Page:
In football, when a defensive player jumps onto an offensive player who already has been tackled, it is called piling on.
After listening to Mountaineer fans on talk radio shows and reading their comments on message boards, it is clear that they should draw a flag for the disapproval they displayed during WVU's 31-21 win over border state rival Maryland.
Just a short reminder for followers of the old gold and blue- the Terrapins came into their fourth contest of the season with the No. 8 ranked pass defense. This was a senior-ladened unit that blitzed on nearly every play.
Sometimes the Terrapins were able to get to WVU's Geno Smith, sacking him on two occasions, other times the unit was able to rush the Mountaineers' senior signal-caller into hurried throws. But there were just as many times when Smith, who connected on 30-of-43 attempts for 338 yards and three touchdowns with no interceptions, made the Terrapins pay for their defensive strategy.
Yes, West Virginia's rushing attack that came into the contest averaging just under 230 yards per game was limited to 25 total yards. But, that number might have been a lot different had leading rusher Shawne Alston, who was out with a bruised thigh, been able to perform and if sophomore Dustin Garrison, who missed the first two victories, was anywhere near the form that he displayed while leading the team in rushing a year ago before suffering a knee injury that required surgery just days before WVU's 70-33 win over Clemson in the Orange Bowl.
It is always easier to second guess a coaching staff than it is to support it when your favorite team doesn't perform the way you believe it should.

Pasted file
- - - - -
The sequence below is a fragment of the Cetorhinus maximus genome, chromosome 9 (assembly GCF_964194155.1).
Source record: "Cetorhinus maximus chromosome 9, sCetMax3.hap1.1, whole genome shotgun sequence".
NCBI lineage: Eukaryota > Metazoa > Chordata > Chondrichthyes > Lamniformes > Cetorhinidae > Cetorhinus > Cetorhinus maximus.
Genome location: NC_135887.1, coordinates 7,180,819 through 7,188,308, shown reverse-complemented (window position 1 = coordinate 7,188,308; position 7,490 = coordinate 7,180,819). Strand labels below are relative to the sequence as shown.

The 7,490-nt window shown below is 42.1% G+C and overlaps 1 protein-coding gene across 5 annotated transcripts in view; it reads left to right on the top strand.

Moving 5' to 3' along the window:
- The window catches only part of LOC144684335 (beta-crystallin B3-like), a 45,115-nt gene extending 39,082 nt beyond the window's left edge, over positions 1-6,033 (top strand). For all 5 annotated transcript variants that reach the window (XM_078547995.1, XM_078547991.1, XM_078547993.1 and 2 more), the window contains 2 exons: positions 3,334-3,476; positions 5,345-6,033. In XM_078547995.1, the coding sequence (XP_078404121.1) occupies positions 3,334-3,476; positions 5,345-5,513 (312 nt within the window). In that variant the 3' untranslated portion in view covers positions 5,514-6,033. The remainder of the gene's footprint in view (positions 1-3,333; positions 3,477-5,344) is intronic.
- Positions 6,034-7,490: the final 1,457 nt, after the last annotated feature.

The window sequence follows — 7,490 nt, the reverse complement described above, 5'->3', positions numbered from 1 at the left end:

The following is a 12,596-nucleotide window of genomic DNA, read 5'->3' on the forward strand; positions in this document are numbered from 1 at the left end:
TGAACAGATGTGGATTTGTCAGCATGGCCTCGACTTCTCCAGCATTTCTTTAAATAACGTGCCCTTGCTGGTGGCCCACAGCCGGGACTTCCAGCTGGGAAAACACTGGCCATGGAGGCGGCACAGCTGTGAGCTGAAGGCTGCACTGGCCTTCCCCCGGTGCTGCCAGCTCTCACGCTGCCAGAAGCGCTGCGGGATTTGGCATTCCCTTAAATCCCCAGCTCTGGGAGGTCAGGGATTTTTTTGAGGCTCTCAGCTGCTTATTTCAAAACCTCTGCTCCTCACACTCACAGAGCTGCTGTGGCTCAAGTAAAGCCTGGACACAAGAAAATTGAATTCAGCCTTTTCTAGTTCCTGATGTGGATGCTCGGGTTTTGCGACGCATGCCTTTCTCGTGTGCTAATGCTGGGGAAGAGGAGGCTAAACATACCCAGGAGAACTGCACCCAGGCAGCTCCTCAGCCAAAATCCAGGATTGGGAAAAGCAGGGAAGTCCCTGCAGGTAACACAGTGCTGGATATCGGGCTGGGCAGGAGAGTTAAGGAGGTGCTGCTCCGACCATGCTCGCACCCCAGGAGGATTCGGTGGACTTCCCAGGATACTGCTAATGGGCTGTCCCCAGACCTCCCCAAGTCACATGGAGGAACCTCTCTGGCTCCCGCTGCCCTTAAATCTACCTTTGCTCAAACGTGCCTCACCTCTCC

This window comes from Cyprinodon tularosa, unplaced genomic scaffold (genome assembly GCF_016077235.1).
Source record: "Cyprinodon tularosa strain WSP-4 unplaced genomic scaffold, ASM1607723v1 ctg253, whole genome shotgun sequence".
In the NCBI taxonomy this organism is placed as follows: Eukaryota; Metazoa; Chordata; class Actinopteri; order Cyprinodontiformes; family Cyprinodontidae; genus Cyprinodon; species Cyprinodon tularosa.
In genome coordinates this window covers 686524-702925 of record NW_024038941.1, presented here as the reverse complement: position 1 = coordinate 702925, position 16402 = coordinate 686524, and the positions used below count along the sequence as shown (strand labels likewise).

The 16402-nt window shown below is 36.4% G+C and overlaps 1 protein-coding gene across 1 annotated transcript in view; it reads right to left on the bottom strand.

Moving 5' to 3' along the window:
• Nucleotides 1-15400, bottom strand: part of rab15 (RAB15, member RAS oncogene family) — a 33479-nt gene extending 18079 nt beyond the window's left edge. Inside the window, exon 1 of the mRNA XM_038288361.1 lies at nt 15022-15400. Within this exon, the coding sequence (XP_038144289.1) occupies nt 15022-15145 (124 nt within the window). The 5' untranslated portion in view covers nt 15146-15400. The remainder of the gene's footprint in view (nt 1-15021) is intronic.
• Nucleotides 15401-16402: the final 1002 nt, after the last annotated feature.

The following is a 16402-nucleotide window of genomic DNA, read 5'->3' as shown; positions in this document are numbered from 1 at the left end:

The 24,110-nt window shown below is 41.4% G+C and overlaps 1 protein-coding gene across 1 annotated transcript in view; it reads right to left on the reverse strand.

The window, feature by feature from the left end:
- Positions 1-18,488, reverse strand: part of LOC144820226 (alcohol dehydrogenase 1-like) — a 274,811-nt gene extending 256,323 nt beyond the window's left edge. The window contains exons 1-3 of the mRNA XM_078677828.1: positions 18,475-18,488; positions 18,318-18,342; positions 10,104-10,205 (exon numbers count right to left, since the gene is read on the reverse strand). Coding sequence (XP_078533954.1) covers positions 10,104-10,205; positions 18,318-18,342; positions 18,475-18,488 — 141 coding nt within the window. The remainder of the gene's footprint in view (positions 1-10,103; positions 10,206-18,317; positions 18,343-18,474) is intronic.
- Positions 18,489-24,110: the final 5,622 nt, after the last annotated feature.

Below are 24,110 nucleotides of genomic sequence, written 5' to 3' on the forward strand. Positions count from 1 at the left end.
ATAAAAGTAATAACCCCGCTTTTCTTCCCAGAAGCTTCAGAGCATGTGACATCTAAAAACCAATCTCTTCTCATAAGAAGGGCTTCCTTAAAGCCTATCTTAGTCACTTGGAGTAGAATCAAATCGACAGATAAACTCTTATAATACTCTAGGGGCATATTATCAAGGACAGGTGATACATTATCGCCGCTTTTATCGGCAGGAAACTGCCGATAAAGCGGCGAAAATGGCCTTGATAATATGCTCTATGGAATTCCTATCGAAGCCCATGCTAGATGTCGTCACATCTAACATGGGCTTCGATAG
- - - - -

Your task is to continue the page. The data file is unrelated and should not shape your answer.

My wife can testify that I spend my fair amount of time screaming at the television screen when my favorite NFL team, the Green Bay Packers, and quarterback Aaron Rodgers fall short of my expectations.
It is a trap that is so, so easy in which to fall into if you are a passionate fan. And, no one will ever say that Mountaineer fans are not passionate.
Does second year head coach Dana Holgorsen and his staff still have a 'work-in-progress'?
You can bet it. But, that's why they play 12 regular season games. Coaches, who have been through these types of battles, will spend their time looking for answers instead of pointing fingers and making excuses.
Especially when you are coming off of a performance that witnessed your defense return a fumble for a touchdown for the second time in three games, force three turnovers, sack the opposing quarterback five times and hold the opposition to 46 yards on the ground.
WVU opens Big 12 play next Saturday against a Baylor offensive attack that is averaging 51.3 points and 568.7 yards per game. Scary numbers until you realize West Virginia's offense is putting up nearly 48 points and 530 yards per outing.
Think about those latter numbers before jumping on the pile and drawing that yellow flag.
Contact Jim Butta at firstname.lastname@example.org